Before becoming a writer for New Yorker, Peter Hessler taught English in China in 1996 for two years as a Peace Corps volunteer. He was 26 years old then.
Most foreign teachers, or Waijiao in Chinese, chose to stay in one of the major cities, and often taught in a top university. But Hessler went to a local teacher college at Fuling, Sichuan, a backward small town along the Yangtze River in the southwestern China.
In 2001, he published his first book titled River Town: Two Years on the Yangtze, a fascinating memoir about his stint in Fuling Teacher College, recounting his unique experience of living in a small town as one of the only two foreigners (along with another Peace Corps volunteer), and of teaching English to a group of students, who mostly came from peasant families.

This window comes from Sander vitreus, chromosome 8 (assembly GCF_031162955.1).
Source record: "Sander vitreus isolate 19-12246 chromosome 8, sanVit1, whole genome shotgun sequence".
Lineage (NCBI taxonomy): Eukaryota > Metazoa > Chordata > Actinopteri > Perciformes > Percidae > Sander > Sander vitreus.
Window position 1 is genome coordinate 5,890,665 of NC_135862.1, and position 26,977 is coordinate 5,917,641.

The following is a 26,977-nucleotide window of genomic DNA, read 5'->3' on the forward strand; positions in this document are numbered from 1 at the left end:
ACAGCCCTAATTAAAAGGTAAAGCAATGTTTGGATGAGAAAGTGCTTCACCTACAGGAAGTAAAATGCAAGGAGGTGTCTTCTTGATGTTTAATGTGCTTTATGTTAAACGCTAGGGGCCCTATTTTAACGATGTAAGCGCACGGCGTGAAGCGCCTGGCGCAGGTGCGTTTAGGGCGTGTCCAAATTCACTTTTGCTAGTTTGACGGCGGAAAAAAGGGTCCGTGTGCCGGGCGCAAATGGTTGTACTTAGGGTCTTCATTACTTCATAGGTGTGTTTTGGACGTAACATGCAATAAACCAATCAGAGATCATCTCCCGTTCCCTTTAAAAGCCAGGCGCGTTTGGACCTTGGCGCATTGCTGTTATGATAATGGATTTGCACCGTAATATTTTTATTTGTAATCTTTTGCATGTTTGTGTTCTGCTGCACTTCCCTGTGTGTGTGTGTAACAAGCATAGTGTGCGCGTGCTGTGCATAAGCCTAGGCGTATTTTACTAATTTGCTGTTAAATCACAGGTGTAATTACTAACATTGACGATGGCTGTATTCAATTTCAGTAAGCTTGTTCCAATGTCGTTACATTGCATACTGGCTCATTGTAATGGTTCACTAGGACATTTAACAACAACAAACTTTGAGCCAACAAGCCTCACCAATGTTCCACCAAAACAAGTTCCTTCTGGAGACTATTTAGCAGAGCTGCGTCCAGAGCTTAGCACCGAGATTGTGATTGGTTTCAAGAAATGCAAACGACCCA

This year, he wrote another book titled Oracle Bones: A Journey Between China's Past and Present. In a great story telling, he weaves several common Chinese’s colorful lives, in different times and places, into one tale, including one of his students in Fuling after he graduated.
Listen to his own words about the books in this Google Video. (http://video.google.com/videoplay?docid ... 9909285788)